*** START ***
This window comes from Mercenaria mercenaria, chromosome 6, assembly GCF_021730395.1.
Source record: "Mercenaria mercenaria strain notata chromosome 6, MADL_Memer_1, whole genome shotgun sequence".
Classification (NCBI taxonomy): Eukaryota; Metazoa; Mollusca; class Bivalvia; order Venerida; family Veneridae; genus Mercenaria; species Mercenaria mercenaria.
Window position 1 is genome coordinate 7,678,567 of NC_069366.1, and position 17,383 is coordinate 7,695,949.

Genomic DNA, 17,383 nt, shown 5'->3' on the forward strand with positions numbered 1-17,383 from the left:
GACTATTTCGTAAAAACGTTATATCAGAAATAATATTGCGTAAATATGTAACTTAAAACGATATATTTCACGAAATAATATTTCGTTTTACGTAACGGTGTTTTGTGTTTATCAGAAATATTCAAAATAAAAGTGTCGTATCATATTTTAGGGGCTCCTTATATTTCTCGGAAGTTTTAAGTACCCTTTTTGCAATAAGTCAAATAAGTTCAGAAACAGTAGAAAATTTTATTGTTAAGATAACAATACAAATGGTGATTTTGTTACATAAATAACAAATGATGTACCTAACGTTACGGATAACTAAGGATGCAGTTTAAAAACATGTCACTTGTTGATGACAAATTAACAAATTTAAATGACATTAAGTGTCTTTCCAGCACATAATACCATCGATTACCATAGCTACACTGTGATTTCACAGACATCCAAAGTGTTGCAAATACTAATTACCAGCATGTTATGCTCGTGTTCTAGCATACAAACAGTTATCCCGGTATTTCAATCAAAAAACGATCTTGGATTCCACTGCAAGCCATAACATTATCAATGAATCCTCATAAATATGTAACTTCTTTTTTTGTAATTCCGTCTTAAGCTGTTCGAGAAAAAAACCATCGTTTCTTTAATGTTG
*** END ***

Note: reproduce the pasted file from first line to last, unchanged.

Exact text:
This window comes from Mercenaria mercenaria, chromosome 6, assembly GCF_021730395.1.
Source record: "Mercenaria mercenaria strain notata chromosome 6, MADL_Memer_1, whole genome shotgun sequence".
Classification (NCBI taxonomy): Eukaryota; Metazoa; Mollusca; class Bivalvia; order Venerida; family Veneridae; genus Mercenaria; species Mercenaria mercenaria.
Window position 1 is genome coordinate 7,678,567 of NC_069366.1, and position 17,383 is coordinate 7,695,949.

Genomic DNA, 17,383 nt, shown 5'->3' on the forward strand with positions numbered 1-17,383 from the left:
GACTATTTCGTAAAAACGTTATATCAGAAATAATATTGCGTAAATATGTAACTTAAAACGATATATTTCACGAAATAATATTTCGTTTTACGTAACGGTGTTTTGTGTTTATCAGAAATATTCAAAATAAAAGTGTCGTATCATATTTTAGGGGCTCCTTATATTTCTCGGAAGTTTTAAGTACCCTTTTTGCAATAAGTCAAATAAGTTCAGAAACAGTAGAAAATTTTATTGTTAAGATAACAATACAAATGGTGATTTTGTTACATAAATAACAAATGATGTACCTAACGTTACGGATAACTAAGGATGCAGTTTAAAAACATGTCACTTGTTGATGACAAATTAACAAATTTAAATGACATTAAGTGTCTTTCCAGCACATAATACCATCGATTACCATAGCTACACTGTGATTTCACAGACATCCAAAGTGTTGCAAATACTAATTACCAGCATGTTATGCTCGTGTTCTAGCATACAAACAGTTATCCCGGTATTTCAATCAAAAAACGATCTTGGATTCCACTGCAAGCCATAACATTATCAATGAATCCTCATAAATATGTAACTTCTTTTTTTGTAATTCCGTCTTAAGCTGTTCGAGAAAAAAACCATCGTTTCTTTAATGTTG